Police Cars: Dodge Charger


In the 1960s and 70s every patrol cop’s dream car was the Dodge Charger. Why? Simple, because they were fast. Police departments liked them because they were affordable. The manufacturers saw to that, taking the lowest bid year after year. Soon, though, the Dodges seemed to fade into the sunset, being replaced by less expensive cars, such as Ford’s Crown Victoria (When cops say “vic” they’re usually referring to their car, not a victim. They usually say victim when referring to, well, a victim), and Chevrolet’s Caprice.

But, around 2006, the old Charger began to make a comeback. And guess what? They were still fast, and they were again priced competitively. For around $23,000 departments could pick up a fully-loaded Dodge Charger complete with dual spot lights, side air bags, and a couple of fancy rubber floor mats (carpeting, cop cars, and puking drunks don’t make for a good combination).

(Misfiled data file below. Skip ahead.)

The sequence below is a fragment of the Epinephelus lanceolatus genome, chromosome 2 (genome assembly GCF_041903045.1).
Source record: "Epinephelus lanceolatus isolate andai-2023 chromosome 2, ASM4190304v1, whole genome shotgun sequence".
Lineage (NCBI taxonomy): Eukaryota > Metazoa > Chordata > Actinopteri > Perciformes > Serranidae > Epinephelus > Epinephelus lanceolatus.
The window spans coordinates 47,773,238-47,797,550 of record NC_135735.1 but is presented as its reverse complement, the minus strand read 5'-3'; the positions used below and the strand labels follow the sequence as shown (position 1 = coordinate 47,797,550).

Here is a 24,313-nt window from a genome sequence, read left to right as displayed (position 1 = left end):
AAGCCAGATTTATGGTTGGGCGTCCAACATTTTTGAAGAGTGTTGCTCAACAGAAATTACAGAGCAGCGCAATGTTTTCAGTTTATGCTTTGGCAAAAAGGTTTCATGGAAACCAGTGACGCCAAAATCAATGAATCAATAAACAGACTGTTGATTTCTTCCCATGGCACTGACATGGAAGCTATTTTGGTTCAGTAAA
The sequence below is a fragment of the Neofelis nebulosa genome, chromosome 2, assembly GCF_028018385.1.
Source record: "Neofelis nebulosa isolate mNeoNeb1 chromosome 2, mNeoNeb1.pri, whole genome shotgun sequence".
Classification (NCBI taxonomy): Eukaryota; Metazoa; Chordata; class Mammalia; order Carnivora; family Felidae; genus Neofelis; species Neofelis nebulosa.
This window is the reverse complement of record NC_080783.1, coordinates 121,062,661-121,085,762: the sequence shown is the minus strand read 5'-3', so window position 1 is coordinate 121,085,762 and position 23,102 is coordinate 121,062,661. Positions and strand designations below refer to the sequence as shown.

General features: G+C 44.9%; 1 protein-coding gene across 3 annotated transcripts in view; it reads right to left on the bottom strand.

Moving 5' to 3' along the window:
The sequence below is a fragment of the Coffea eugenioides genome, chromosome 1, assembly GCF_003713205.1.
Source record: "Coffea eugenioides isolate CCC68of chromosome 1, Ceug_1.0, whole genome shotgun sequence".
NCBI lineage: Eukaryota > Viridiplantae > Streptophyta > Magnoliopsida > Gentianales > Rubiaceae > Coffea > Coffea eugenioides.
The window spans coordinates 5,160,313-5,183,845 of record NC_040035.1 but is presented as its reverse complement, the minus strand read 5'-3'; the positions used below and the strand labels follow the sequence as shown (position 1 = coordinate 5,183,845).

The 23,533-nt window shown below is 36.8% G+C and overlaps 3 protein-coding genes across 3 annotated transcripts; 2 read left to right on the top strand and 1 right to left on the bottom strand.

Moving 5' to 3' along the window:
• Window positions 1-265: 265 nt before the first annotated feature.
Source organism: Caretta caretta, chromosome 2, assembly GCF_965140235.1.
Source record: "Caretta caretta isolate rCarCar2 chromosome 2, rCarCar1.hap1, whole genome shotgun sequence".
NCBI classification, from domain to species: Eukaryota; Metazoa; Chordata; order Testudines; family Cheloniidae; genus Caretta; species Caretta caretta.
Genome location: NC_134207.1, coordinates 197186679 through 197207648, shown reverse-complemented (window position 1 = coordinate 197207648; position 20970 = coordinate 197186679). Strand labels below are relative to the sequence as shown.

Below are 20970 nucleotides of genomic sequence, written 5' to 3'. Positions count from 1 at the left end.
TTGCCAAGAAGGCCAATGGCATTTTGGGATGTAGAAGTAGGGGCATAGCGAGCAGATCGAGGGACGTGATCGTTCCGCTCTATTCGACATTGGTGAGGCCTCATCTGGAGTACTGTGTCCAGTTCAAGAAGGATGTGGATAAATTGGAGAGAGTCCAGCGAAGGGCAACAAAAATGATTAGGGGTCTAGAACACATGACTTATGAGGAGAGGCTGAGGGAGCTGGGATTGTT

The state of Oregon added a few extras to their Chargers which brought the price tag to just under $30,000 each, still a real deal for a fully loaded police car.

Oregon’s extra features:

  • Prisoner partitions.
  • Emergency lighting system and siren.
  • Radio communications equipment.
  • Rear plastics prisoner transportation seats using factory installed safety belts.
  • Radar and in-car video systems.

Some of the police departments that have added Dodge Chargers to their fleets are:

Virginia State Police

Michigan State Police

Ottawa Police


Mt. Vernon, Alabama

Shaler Township, Pa. (Thanks to Joyce Tremel for the photo)

Guess who?

This one’s for Elena even though the sheriff didn’t drive a Charger.

5 replies
  1. Elena
    Elena says:

    What, no photo from my all time favorite movie the – infamous cop car ruined (excuse me) run by the infamous Sheriff Buford T. Justice! I am disconsolate.

    Joyce, I’m with you all the way on that thought 🙂

  2. JD Rhoades
    JD Rhoades says:

    Hell, even my tiny little town of Carthage, North Carolina has one of them, specially designated for “Traffic Enforcement.” The officers fight over who gets to use it.

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